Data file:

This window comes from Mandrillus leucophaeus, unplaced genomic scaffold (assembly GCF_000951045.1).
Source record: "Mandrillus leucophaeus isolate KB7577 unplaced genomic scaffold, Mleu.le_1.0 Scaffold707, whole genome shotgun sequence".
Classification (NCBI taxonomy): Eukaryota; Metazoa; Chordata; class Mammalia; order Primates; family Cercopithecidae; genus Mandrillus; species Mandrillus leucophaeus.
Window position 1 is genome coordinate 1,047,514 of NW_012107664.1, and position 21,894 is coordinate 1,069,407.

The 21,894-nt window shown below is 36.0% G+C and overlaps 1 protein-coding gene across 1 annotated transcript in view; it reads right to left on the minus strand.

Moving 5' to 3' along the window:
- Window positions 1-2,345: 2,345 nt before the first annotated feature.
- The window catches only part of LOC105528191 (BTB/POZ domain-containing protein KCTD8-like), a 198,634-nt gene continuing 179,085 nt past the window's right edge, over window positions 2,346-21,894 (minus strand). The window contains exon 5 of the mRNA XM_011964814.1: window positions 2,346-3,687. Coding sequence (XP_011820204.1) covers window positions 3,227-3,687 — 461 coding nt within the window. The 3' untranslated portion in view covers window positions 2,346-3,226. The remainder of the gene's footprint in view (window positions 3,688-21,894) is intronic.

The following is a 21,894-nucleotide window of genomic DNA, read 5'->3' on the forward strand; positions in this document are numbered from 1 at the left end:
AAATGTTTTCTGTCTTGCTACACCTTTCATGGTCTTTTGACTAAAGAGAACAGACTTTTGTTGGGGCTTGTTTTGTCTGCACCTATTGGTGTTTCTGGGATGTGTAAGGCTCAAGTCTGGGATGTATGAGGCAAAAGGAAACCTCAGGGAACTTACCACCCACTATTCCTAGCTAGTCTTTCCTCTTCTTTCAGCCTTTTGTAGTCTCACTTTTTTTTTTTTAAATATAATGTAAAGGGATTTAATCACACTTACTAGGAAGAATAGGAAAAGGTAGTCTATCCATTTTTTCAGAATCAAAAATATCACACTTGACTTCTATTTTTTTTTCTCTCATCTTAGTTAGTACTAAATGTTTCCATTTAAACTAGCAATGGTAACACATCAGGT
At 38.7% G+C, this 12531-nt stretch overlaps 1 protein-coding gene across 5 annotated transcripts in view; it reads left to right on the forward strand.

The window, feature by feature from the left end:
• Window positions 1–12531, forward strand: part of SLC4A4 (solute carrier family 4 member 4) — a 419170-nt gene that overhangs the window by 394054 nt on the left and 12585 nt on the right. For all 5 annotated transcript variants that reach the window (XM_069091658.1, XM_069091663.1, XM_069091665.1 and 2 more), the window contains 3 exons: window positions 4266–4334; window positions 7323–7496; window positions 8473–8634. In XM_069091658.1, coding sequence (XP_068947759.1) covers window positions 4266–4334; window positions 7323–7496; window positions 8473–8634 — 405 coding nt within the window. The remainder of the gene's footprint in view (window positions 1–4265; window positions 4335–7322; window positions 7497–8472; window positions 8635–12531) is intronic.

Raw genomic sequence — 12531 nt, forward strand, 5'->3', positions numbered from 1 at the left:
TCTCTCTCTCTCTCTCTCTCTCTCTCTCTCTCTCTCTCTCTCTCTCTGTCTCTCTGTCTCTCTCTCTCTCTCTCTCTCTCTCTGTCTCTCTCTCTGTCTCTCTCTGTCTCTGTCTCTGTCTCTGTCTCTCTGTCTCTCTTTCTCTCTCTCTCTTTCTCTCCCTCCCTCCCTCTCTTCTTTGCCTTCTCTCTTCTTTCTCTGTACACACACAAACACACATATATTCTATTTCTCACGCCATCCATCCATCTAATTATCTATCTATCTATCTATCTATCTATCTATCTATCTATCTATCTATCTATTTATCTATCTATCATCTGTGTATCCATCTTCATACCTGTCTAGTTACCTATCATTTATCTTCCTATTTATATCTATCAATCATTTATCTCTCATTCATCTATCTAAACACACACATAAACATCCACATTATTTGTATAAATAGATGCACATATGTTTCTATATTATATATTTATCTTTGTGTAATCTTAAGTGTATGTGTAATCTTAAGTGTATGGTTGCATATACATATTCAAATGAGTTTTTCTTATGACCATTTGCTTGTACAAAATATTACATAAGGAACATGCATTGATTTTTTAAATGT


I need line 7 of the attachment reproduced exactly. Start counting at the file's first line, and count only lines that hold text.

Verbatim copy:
- Window positions 1-2,345: 2,345 nt before the first annotated feature.